New York Times, “Gen. Walker’s Letter,” September 23, 1857

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    “Gen. Walker’s Letter,” New York Times, September 23, 1857, p. 4: 6.
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    New York Times
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    Gen. Walker's Letter
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    Patrick Sheahan, Dickinson College
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    The following text is presented here in complete form, as it originally appeared in print.  Spelling and other typographical errors have been preserved as in the original.


    The Extension of Slavery into the Central and South American States.

    Correspondence of the New-York Times.

    WASHINGTON, Monday, Sept. 21, 1857.

    Whatever serves to develop the intentions of the South on the subject of Slavery deserves public attention. As an indication of Southern policy I cannot but regard the last published letter of WILLIAM WALKER in support of his scheme for reestablishing the institution in Nicaragua with profound interest. Disposed to deny him the possession of abilities requisite for the conduct of great affairs. I am yet forced to concede that this letter is a most skillfully framed appeal to the South, and that it is marked by great power of thought and correctness of argument. No publication has lately appeared presenting in so clear a manner the general idea of Southern expansion as a means of securing the permanent domination of the great Southern institution. It is worth as much for what it unwittingly suggests to the conservation of the South for its incitements to unlawful aggressions upon the territories and rights of the neighbors and friends of that section. Let us analyze Mr. WALKER’S statements and reasoning.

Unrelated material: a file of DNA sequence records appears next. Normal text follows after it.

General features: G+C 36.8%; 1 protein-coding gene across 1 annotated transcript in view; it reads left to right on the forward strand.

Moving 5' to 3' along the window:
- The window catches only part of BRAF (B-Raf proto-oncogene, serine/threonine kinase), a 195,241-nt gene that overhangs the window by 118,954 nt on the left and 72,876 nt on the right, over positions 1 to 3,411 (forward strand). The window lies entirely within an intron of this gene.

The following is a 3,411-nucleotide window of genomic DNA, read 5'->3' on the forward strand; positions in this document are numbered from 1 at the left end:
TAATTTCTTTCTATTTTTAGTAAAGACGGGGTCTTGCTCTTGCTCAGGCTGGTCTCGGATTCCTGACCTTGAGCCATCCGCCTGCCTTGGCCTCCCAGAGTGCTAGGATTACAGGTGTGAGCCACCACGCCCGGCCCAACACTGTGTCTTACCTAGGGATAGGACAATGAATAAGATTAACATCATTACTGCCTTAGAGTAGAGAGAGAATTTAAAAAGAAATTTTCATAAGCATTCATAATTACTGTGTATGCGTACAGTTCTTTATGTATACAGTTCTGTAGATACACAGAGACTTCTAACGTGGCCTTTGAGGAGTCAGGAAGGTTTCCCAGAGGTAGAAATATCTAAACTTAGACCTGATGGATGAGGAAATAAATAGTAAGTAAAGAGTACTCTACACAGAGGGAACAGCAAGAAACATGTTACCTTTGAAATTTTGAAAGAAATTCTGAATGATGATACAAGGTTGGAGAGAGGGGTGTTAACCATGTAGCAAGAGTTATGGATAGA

WALKER admits that though he did not go to Central America to establish Slavery, that measure was the guiding star of his policy after he got there. He admits, too, that the decree issued with this object in view was his individual act, and that it was opposed by the whole body of native inhabitants. He asserts also that the measure was resorted to by him as part of a system for promoting “the increase of negro Slavery on this Continent,” which system he calls upon the South to support as the corner-stone of its safety. What he says about the benevolence of LAS CASA suggesting ------ situation of Negro for Indian Slavery, is only true in part. LAS CASA was a Dominican monk, celebrated as an Abolitionist. He opposed the Slavery imposed upon the Indians upon grounds hostile to any kind of Slavery. He was supported by his sect, but was bitterly reviled and threatened by the Franciscans, who were conservatives, and the Spanish settlers, who were owners of Indian slaves. In a public debate before CHARLES V., LAS CASAS contended against the Bishop of Darien that it was inhuman and irreligious to hold that any race had been designed by God for servitude. Why he consented to Negro Slavery does not clearly appear, but it seems that he regarded it as a temporary expedient necessary for the liberation of his Indians, of whom he had been appointed by ZIMENES “Protector.”

    WALKER proves by a methodical and consistent statement the existence of a combination among all the people of Spanish American, from the Rio Grande to Chili, “for the purpose of excluding Slavery forever from the territories now occupied by them.” He then goes on to show that England has joined this combination, and that she furnished the Costa Ricans arms to aid them in defense of their country against him and his filibusters. He notices that the new Mexican Constitution has a clause forbidding the making of any treaty for the extradition of fugitive slaves, and sums up upon the testimony thus:

    “In fact, you have but to read the journals of the Spanish-American Republics from Mexico to Chili to be satisfied of the enmity – active as well as passive – to the people and institutions of the Southern States.”